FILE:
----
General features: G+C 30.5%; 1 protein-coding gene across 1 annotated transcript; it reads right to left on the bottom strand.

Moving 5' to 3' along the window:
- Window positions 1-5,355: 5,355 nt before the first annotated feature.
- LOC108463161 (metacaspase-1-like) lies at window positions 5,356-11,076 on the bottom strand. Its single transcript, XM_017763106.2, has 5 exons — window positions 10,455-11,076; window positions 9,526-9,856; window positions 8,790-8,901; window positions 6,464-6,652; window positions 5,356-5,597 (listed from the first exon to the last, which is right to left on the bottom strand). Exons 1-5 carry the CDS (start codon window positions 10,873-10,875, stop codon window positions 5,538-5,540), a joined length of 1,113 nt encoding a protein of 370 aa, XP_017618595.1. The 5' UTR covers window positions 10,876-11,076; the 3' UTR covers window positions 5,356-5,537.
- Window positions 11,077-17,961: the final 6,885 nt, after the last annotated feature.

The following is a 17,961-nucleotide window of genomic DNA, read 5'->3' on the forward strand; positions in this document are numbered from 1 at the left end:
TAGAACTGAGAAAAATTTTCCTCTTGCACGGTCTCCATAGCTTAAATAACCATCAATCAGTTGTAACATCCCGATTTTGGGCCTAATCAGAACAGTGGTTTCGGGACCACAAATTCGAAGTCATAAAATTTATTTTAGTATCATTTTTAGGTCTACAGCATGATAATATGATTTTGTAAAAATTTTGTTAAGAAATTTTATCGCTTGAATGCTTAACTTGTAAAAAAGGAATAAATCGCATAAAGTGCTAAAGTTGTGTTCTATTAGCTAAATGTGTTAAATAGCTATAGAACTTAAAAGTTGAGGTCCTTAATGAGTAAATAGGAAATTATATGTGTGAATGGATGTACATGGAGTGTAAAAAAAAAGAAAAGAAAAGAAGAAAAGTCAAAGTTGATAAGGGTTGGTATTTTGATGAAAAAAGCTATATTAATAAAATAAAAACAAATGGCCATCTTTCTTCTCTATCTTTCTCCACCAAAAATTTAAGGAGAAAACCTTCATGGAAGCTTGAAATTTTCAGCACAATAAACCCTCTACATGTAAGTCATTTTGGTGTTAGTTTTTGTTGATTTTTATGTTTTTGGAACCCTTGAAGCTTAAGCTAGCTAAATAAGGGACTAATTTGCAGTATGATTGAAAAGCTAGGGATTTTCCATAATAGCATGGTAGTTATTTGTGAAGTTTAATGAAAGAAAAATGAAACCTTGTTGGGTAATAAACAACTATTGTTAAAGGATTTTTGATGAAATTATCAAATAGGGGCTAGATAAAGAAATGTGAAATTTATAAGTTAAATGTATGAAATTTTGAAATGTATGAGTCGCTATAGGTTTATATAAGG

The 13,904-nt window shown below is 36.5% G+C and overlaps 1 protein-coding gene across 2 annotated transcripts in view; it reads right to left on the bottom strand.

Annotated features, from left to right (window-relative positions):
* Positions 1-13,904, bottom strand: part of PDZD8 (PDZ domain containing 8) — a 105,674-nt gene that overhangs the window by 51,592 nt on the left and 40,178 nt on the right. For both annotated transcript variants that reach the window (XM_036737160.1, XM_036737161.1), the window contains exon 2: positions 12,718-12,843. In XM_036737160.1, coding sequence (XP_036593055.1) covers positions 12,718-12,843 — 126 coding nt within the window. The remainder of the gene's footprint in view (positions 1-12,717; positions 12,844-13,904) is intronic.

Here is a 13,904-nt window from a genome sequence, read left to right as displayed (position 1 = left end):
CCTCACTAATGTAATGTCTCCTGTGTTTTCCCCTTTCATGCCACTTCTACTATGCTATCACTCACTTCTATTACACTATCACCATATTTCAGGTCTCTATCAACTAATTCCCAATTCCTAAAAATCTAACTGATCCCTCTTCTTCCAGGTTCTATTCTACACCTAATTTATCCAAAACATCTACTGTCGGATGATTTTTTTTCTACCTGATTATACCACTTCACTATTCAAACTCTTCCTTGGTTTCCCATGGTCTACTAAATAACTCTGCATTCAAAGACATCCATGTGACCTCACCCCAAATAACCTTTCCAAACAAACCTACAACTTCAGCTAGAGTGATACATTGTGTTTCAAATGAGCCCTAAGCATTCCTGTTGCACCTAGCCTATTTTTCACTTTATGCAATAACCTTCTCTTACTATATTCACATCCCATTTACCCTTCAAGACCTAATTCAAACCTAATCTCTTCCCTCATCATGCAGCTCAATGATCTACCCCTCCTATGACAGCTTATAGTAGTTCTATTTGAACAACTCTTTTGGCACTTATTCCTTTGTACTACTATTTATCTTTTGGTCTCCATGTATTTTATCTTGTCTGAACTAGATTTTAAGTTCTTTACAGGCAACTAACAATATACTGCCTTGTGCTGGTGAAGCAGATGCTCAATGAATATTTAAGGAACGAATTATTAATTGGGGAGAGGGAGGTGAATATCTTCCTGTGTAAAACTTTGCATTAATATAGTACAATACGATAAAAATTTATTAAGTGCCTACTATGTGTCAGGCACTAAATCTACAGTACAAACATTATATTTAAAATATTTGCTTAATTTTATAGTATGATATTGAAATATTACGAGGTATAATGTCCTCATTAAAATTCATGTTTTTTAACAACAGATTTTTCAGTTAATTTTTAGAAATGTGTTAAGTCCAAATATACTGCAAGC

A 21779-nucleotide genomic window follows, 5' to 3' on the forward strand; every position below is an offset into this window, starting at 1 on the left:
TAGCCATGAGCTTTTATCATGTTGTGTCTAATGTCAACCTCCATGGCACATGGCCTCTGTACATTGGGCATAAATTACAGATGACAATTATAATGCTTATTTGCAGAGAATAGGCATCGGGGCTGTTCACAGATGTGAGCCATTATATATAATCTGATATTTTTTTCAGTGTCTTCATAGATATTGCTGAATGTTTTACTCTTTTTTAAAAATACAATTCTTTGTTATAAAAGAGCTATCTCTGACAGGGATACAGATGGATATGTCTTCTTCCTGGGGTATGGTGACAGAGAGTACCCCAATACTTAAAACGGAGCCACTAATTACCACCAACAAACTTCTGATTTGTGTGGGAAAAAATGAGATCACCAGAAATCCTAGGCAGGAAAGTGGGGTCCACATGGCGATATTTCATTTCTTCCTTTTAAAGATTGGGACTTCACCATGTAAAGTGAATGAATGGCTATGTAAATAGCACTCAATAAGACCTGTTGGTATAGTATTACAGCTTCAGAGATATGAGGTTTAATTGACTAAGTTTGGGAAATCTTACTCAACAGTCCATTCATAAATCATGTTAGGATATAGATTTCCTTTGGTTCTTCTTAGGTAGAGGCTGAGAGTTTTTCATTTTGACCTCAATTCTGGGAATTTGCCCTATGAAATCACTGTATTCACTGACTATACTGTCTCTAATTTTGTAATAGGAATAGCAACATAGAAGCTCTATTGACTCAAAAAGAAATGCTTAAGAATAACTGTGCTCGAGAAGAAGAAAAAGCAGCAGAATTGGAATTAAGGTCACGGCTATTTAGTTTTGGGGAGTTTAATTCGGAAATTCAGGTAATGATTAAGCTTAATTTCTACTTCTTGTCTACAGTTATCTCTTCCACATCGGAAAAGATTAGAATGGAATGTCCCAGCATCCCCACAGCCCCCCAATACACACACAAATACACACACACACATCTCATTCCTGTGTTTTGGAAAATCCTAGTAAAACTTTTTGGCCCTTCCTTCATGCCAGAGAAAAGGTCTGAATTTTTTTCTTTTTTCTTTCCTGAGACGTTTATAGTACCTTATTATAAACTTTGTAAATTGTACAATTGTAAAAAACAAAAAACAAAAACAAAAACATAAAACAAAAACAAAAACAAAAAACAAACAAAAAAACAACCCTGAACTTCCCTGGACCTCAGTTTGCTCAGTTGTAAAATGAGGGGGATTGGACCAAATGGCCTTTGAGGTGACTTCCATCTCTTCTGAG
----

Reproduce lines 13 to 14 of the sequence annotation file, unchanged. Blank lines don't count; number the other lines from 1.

A 21779-nucleotide genomic window follows, 5' to 3' on the forward strand; every position below is an offset into this window, starting at 1 on the left:
TAGCCATGAGCTTTTATCATGTTGTGTCTAATGTCAACCTCCATGGCACATGGCCTCTGTACATTGGGCATAAATTACAGATGACAATTATAATGCTTATTTGCAGAGAATAGGCATCGGGGCTGTTCACAGATGTGAGCCATTATATATAATCTGATATTTTTTTCAGTGTCTTCATAGATATTGCTGAATGTTTTACTCTTTTTTAAAAATACAATTCTTTGTTATAAAAGAGCTATCTCTGACAGGGATACAGATGGATATGTCTTCTTCCTGGGGTATGGTGACAGAGAGTACCCCAATACTTAAAACGGAGCCACTAATTACCACCAACAAACTTCTGATTTGTGTGGGAAAAAATGAGATCACCAGAAATCCTAGGCAGGAAAGTGGGGTCCACATGGCGATATTTCATTTCTTCCTTTTAAAGATTGGGACTTCACCATGTAAAGTGAATGAATGGCTATGTAAATAGCACTCAATAAGACCTGTTGGTATAGTATTACAGCTTCAGAGATATGAGGTTTAATTGACTAAGTTTGGGAAATCTTACTCAACAGTCCATTCATAAATCATGTTAGGATATAGATTTCCTTTGGTTCTTCTTAGGTAGAGGCTGAGAGTTTTTCATTTTGACCTCAATTCTGGGAATTTGCCCTATGAAATCACTGTATTCACTGACTATACTGTCTCTAATTTTGTAATAGGAATAGCAACATAGAAGCTCTATTGACTCAAAAAGAAATGCTTAAGAATAACTGTGCTCGAGAAGAAGAAAAAGCAGCAGAATTGGAATTAAGGTCACGGCTATTTAGTTTTGGGGAGTTTAATTCGGAAATTCAGGTAATGATTAAGCTTAATTTCTACTTCTTGTCTACAGTTATCTCTTCCACATCGGAAAAGATTAGAATGGAATGTCCCAGCATCCCCACAGCCCCCCAATACACACACAAATACACACACACACATCTCATTCCTGTGTTTTGGAAAATCCTAGTAAAACTTTTTGGCCCTTCCTTCATGCCAGAGAAAAGGTCTGAATTTTTTTCTTTTTTCTTTCCTGAGACGTTTATAGTACCTTATTATAAACTTTGTAAATTGTACAATTGTAAAAAACAAAAAACAAAAACAAAAACATAAAACAAAAACAAAAACAAAAAACAAACAAAAAAACAACCCTGAACTTCCCTGGACCTCAGTTTGCTCAGTTGTAAAATGAGGGGGATTGGACCAAATGGCCTTTGAGGTGACTTCCATCTCTTCTGAG